Folk Samples: How to Dig for Obscure Folk Records

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Folk samples are a great choice for creating emotionally compelling beats.

But you’ll need to think outside the box when sampling folk music. It’s not as simple as buying a sample pack online. Instead, you’ll need to dig for unique folk records to achieve an authentic sound.

An overview of folk music

Let’s begin with traditional folk music. This style draws from the ancient folk traditions passed down through generations, often relying on acoustic instruments such as guitars, banjos, fiddles, and harmonicas.

There are also plenty of regional variations of folk music. They vary greatly around the world, with each region boasting its own distinctive sound.

For example, Irish folk music often features strong rhythms with lively melodies played on instruments like tin whistles, fiddles, and bodhráns (i.e., Irish drums). Listening to Irish bands like The Dubliners or The Chieftains can give you a taste of this vibrant Celtic tradition.

On the other hand, American Appalachian folk features soulful vocals, the distinctive twang of the mountain dulcimer, and fingerpicked banjo melodies. Artists like Doc Watson or Jean Ritchie capture the spirit of this beautiful style.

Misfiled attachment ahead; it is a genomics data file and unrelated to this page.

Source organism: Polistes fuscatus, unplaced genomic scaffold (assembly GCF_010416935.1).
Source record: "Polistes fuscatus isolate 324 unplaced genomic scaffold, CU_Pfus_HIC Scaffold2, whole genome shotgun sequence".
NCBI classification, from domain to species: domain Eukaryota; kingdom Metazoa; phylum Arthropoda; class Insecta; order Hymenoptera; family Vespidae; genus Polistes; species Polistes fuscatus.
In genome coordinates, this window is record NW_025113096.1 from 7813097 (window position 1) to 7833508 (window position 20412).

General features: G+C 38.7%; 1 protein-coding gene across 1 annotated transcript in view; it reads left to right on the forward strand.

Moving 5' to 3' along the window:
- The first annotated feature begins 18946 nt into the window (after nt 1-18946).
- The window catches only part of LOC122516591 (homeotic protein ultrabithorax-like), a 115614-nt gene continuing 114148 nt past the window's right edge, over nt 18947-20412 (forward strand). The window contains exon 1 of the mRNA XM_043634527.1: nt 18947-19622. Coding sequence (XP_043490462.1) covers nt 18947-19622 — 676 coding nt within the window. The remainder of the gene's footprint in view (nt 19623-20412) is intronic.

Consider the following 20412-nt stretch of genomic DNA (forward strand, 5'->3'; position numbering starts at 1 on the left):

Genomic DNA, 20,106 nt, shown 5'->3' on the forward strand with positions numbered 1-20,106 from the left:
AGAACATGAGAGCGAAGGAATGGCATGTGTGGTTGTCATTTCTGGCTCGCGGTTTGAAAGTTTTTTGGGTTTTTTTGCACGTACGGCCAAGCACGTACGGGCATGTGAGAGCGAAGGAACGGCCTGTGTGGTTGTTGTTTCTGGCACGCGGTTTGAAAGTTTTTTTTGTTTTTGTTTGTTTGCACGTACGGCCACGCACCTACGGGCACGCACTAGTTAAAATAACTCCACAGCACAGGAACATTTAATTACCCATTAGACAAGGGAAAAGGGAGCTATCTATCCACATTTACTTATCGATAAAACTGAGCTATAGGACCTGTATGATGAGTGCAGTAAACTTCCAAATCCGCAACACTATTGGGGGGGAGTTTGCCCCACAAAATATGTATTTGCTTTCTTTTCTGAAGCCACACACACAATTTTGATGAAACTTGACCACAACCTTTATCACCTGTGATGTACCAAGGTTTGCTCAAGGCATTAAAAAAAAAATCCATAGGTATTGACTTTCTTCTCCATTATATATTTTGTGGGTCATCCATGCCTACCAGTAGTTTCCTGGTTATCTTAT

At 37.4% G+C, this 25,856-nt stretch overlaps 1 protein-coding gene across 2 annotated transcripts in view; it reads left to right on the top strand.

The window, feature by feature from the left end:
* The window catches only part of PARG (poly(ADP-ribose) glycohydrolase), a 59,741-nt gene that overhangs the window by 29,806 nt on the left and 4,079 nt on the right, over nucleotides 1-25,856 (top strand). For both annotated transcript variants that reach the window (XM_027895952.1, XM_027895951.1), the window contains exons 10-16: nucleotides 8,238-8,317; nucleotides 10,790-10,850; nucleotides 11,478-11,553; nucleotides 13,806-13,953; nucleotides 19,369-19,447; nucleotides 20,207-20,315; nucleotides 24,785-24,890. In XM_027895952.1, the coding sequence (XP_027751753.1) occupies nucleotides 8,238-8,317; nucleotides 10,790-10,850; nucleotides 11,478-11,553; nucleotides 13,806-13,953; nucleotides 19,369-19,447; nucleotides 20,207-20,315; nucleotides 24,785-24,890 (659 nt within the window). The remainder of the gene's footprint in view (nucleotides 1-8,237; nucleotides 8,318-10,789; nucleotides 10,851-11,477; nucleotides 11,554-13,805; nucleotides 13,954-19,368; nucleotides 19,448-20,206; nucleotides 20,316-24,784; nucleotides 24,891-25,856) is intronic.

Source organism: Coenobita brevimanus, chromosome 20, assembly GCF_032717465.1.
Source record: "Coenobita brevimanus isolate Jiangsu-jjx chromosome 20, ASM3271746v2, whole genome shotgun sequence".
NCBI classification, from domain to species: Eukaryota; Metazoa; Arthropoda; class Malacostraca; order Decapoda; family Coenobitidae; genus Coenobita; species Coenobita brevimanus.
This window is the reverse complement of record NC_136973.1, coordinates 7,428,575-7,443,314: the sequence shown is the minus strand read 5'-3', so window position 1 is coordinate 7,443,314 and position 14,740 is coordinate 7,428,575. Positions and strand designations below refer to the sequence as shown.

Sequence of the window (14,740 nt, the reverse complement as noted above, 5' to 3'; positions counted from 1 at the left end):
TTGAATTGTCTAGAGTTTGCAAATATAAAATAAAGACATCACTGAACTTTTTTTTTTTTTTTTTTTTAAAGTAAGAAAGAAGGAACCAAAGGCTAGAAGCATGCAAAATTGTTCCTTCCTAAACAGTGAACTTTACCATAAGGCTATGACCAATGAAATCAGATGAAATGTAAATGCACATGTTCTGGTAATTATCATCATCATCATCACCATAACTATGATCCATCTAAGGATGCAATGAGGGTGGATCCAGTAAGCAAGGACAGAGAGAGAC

But don’t limit yourself to just these examples – there are countless regional folk traditions waiting to be discovered.

Dig for folk records with rich harmonies

Harmonies play a crucial role in creating emotional impact within a song. They enhance melodic lines by introducing additional supportive notes or vocal parts that create resonance.

One intriguing example where rich harmonies take center stage is Kendrick Lamar’s track “DUCKWORTH.”

The hit song samples “September” by Ostavi Trag, beautifully showcasing how harmonies from a folk record can breathe new life into contemporary music.

Ostavi Trag’s “September” comprises intricate acoustic guitar strumming accompanied by heartfelt vocals. The track carries an uplifting energy that resonates with listeners. What makes this sample stand out are the lush harmonies, layered vocals, and strong bass line.

Listen for memorable vocal performances

Another way to detect good folk samples is to pay attention to the vocals. The right vocal performances can add character and authenticity to your track.

Let’s take a look at an example from someone you might know – Kanye West.

You’ve probably heard Kanye West’s song “New Slaves.” In its outro, West sampled a song called “Gyöngyhajú Lány” by Omega.

This vocal performance adds a raw sense of nostalgia to Kanye’s electronic beat. And this rich layering is a powerful contrast that makes the overall composition very compelling.

Find unique melodies with acoustic instruments

The next element to listen for are compelling melodies.

A great example of a folk sample is from the hit song “Tunnel Vision” by rapper Kodak Black.

This track features a sample from the song “El Aparecido” by Inti-Illimani.

The melodic interplay between the guitar and flute works perfectly for this modern trap beat.

Use streaming platforms for music discovery